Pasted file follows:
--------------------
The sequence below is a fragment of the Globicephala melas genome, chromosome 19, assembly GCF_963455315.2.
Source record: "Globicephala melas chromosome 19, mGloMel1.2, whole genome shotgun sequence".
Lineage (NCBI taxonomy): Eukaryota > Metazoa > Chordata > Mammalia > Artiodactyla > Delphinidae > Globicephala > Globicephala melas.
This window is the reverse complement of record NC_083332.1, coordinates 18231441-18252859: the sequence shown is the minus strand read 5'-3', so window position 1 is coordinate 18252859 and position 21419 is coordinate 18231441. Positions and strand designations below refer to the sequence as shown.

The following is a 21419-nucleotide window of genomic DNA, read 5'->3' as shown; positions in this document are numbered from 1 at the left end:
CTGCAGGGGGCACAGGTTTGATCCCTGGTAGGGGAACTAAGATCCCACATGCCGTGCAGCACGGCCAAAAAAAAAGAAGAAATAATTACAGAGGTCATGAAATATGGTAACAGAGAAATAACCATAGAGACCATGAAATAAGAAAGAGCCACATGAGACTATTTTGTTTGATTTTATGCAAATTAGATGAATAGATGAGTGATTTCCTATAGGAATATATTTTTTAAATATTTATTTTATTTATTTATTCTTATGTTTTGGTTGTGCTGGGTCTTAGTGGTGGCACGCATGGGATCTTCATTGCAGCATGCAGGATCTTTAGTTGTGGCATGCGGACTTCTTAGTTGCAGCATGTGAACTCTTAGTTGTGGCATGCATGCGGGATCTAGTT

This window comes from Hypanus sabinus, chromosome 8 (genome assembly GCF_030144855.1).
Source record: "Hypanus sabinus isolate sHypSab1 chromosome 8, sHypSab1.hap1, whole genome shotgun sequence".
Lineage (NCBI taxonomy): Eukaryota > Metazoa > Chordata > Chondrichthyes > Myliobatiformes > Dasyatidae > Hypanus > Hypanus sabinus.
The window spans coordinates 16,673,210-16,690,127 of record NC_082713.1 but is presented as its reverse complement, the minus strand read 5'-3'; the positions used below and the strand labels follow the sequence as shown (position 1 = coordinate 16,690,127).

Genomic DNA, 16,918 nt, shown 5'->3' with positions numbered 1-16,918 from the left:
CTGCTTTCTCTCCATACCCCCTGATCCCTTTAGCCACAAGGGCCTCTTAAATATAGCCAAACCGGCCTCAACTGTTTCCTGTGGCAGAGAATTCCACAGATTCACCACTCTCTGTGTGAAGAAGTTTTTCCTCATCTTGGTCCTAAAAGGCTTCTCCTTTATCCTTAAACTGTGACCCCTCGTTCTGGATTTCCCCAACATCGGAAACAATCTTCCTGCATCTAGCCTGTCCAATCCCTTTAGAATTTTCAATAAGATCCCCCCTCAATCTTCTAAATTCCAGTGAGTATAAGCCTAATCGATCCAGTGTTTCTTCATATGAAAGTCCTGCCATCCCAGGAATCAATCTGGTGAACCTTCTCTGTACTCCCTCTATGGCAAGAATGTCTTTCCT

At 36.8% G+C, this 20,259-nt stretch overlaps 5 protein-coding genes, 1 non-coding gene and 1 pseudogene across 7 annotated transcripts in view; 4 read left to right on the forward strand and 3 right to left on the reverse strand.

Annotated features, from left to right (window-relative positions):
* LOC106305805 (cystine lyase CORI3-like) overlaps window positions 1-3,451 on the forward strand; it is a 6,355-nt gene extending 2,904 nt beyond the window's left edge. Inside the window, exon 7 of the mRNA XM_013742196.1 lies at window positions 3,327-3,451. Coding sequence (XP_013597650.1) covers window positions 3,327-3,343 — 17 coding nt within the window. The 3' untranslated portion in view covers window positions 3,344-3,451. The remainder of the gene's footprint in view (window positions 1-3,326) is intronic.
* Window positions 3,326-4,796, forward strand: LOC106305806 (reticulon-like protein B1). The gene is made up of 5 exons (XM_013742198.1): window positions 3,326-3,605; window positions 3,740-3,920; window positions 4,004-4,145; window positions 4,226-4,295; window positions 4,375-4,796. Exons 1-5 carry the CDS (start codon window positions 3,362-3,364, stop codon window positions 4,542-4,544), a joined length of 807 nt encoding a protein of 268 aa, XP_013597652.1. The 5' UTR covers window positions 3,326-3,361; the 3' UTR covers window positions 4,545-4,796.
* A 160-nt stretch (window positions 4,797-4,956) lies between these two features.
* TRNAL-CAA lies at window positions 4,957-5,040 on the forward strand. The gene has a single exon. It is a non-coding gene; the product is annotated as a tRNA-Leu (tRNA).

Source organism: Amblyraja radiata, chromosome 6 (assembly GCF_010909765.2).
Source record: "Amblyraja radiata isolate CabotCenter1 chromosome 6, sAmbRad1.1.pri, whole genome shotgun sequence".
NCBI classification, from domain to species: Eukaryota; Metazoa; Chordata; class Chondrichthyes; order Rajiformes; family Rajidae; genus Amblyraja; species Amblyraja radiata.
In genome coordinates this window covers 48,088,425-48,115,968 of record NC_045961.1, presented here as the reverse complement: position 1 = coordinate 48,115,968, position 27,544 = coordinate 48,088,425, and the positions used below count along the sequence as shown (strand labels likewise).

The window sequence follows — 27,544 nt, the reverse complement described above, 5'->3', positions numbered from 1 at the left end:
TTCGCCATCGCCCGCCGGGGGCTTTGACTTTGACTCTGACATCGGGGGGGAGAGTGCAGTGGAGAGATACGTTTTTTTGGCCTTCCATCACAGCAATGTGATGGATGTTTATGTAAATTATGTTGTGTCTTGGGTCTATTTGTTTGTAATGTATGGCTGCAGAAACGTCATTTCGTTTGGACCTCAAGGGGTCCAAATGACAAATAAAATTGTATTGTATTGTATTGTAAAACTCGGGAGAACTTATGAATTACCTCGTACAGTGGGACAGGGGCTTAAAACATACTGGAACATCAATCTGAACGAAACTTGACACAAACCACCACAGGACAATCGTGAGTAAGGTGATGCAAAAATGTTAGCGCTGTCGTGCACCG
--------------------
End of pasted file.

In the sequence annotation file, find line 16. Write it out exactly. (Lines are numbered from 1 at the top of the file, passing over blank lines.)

* Window positions 3,326-4,796, forward strand: LOC106305806 (reticulon-like protein B1). The gene is made up of 5 exons (XM_013742198.1): window positions 3,326-3,605; window positions 3,740-3,920; window positions 4,004-4,145; window positions 4,226-4,295; window positions 4,375-4,796. Exons 1-5 carry the CDS (start codon window positions 3,362-3,364, stop codon window positions 4,542-4,544), a joined length of 807 nt encoding a protein of 268 aa, XP_013597652.1. The 5' UTR covers window positions 3,326-3,361; the 3' UTR covers window positions 4,545-4,796.